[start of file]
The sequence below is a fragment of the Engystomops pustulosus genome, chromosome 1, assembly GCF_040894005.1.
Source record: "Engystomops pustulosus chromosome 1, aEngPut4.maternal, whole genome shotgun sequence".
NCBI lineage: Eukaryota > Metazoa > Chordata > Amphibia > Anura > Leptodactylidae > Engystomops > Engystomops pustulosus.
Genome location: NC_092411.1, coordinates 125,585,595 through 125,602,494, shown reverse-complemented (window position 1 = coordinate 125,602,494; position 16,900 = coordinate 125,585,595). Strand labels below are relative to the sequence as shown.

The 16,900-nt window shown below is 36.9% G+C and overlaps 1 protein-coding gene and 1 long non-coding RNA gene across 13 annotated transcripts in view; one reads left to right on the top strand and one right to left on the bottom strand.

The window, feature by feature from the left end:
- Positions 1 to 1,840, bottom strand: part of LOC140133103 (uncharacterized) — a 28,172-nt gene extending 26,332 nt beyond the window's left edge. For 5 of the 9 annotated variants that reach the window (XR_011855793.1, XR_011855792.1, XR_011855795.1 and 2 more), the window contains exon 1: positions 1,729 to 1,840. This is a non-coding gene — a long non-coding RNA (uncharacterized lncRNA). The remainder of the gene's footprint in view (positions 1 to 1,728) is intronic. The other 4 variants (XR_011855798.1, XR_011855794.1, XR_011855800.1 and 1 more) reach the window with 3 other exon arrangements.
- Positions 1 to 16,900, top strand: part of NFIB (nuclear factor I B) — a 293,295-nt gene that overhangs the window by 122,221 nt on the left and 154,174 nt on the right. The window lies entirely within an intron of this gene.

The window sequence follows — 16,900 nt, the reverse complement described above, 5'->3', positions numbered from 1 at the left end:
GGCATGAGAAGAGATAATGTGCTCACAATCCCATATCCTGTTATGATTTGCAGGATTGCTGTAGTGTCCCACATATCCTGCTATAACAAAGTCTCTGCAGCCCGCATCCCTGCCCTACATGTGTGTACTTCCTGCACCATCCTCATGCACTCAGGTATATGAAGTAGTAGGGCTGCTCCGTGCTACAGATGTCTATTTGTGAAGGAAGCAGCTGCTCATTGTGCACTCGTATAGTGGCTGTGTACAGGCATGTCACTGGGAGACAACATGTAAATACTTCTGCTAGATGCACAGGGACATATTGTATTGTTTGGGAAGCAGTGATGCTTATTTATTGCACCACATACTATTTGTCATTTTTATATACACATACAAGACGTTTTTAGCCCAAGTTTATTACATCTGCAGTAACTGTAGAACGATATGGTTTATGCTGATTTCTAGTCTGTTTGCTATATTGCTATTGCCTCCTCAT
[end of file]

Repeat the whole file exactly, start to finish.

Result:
The sequence below is a fragment of the Engystomops pustulosus genome, chromosome 1, assembly GCF_040894005.1.
Source record: "Engystomops pustulosus chromosome 1, aEngPut4.maternal, whole genome shotgun sequence".
NCBI lineage: Eukaryota > Metazoa > Chordata > Amphibia > Anura > Leptodactylidae > Engystomops > Engystomops pustulosus.
Genome location: NC_092411.1, coordinates 125,585,595 through 125,602,494, shown reverse-complemented (window position 1 = coordinate 125,602,494; position 16,900 = coordinate 125,585,595). Strand labels below are relative to the sequence as shown.

The 16,900-nt window shown below is 36.9% G+C and overlaps 1 protein-coding gene and 1 long non-coding RNA gene across 13 annotated transcripts in view; one reads left to right on the top strand and one right to left on the bottom strand.

The window, feature by feature from the left end:
- Positions 1 to 1,840, bottom strand: part of LOC140133103 (uncharacterized) — a 28,172-nt gene extending 26,332 nt beyond the window's left edge. For 5 of the 9 annotated variants that reach the window (XR_011855793.1, XR_011855792.1, XR_011855795.1 and 2 more), the window contains exon 1: positions 1,729 to 1,840. This is a non-coding gene — a long non-coding RNA (uncharacterized lncRNA). The remainder of the gene's footprint in view (positions 1 to 1,728) is intronic. The other 4 variants (XR_011855798.1, XR_011855794.1, XR_011855800.1 and 1 more) reach the window with 3 other exon arrangements.
- Positions 1 to 16,900, top strand: part of NFIB (nuclear factor I B) — a 293,295-nt gene that overhangs the window by 122,221 nt on the left and 154,174 nt on the right. The window lies entirely within an intron of this gene.

The window sequence follows — 16,900 nt, the reverse complement described above, 5'->3', positions numbered from 1 at the left end:
GGCATGAGAAGAGATAATGTGCTCACAATCCCATATCCTGTTATGATTTGCAGGATTGCTGTAGTGTCCCACATATCCTGCTATAACAAAGTCTCTGCAGCCCGCATCCCTGCCCTACATGTGTGTACTTCCTGCACCATCCTCATGCACTCAGGTATATGAAGTAGTAGGGCTGCTCCGTGCTACAGATGTCTATTTGTGAAGGAAGCAGCTGCTCATTGTGCACTCGTATAGTGGCTGTGTACAGGCATGTCACTGGGAGACAACATGTAAATACTTCTGCTAGATGCACAGGGACATATTGTATTGTTTGGGAAGCAGTGATGCTTATTTATTGCACCACATACTATTTGTCATTTTTATATACACATACAAGACGTTTTTAGCCCAAGTTTATTACATCTGCAGTAACTGTAGAACGATATGGTTTATGCTGATTTCTAGTCTGTTTGCTATATTGCTATTGCCTCCTCAT